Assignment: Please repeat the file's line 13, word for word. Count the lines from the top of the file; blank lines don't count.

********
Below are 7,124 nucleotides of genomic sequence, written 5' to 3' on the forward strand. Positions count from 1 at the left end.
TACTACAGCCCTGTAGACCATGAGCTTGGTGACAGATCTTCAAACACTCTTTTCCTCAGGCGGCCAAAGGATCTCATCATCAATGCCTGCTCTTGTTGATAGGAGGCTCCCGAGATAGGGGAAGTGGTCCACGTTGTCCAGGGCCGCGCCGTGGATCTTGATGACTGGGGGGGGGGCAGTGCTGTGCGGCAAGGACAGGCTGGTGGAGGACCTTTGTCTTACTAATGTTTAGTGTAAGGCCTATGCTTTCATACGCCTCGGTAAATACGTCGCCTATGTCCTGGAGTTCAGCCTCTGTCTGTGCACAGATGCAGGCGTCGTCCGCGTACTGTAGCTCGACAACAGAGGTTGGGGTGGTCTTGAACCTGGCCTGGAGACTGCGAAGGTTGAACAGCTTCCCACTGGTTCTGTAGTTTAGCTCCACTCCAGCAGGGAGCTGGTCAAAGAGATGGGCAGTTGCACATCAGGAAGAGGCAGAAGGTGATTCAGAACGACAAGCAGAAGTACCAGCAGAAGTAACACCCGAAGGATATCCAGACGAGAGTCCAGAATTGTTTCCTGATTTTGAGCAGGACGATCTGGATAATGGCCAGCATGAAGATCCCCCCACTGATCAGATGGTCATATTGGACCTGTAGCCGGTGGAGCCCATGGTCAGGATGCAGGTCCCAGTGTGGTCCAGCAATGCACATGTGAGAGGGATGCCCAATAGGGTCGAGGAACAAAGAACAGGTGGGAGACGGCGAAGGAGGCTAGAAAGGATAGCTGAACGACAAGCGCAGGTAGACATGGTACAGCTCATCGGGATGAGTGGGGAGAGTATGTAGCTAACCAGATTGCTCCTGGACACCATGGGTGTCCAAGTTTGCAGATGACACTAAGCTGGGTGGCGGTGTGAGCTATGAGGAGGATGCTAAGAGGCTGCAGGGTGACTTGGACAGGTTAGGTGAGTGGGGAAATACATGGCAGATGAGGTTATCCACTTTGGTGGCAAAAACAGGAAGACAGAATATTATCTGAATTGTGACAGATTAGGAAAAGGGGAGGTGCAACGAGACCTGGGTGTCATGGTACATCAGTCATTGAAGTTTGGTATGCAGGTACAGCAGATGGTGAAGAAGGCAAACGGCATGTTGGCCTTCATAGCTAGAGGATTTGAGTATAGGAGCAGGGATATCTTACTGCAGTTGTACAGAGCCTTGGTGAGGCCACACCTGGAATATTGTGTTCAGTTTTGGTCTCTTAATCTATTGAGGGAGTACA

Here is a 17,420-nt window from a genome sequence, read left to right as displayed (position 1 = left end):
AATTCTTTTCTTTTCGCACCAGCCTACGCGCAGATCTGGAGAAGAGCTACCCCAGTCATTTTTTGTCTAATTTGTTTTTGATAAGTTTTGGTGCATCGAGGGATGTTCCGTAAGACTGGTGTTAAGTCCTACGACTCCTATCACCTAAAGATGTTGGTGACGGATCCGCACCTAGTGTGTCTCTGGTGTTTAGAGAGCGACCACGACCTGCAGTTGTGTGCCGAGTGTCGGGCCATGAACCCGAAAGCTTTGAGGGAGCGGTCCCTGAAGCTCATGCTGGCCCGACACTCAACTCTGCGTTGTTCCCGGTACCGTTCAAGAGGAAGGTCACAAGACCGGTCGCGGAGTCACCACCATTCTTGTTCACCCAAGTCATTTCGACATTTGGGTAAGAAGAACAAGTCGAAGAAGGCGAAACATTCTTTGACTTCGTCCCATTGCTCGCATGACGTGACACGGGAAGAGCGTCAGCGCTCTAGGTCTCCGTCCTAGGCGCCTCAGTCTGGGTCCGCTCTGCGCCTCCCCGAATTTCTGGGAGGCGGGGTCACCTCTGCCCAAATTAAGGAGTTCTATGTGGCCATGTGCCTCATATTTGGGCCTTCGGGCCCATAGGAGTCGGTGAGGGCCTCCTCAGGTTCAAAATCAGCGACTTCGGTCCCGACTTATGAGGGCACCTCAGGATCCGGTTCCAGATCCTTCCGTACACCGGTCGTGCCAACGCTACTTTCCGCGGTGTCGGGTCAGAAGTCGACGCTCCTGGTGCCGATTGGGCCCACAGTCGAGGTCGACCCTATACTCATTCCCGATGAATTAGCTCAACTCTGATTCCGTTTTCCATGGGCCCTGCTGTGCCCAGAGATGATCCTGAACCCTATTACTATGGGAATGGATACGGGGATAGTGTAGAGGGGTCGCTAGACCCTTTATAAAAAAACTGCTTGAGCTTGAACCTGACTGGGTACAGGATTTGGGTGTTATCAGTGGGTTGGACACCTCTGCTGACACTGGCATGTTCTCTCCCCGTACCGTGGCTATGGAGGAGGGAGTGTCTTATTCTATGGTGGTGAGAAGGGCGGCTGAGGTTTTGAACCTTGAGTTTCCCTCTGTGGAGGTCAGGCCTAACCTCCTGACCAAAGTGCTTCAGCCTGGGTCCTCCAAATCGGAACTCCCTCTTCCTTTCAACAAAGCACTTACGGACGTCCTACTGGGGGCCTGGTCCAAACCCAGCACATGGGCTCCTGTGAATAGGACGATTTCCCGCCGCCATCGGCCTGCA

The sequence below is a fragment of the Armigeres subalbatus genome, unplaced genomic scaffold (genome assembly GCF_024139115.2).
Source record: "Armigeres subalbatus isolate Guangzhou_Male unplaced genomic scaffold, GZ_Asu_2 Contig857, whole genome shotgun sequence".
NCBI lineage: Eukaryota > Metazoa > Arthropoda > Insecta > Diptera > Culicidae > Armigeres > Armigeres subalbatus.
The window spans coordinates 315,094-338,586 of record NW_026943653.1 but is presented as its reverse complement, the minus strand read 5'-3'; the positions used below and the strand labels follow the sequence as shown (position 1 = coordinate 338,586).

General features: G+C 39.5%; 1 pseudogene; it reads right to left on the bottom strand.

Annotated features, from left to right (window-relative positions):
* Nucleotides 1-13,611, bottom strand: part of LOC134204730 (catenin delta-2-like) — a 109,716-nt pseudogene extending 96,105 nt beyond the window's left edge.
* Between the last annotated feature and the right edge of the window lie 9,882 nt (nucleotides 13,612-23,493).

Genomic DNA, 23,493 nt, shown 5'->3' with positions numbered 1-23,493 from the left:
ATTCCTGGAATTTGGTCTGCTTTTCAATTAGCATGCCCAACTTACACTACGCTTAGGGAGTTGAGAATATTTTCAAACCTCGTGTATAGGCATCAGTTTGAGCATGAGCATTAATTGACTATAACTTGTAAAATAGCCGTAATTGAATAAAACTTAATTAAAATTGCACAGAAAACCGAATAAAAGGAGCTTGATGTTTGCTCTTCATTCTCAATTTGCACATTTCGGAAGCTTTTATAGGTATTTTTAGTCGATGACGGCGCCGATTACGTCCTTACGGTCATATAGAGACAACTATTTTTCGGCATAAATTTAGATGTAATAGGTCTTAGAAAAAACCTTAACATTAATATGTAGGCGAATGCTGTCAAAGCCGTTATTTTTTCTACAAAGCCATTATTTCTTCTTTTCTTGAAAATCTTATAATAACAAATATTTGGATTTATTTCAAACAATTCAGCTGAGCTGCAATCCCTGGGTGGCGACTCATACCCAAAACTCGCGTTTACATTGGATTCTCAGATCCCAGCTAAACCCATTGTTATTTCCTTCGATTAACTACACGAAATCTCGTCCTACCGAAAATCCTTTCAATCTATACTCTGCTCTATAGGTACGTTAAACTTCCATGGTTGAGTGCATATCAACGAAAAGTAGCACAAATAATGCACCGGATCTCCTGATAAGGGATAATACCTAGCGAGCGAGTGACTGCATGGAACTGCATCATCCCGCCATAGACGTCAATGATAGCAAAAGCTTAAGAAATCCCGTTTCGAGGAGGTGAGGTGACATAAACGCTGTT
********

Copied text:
Genomic DNA, 23,493 nt, shown 5'->3' with positions numbered 1-23,493 from the left: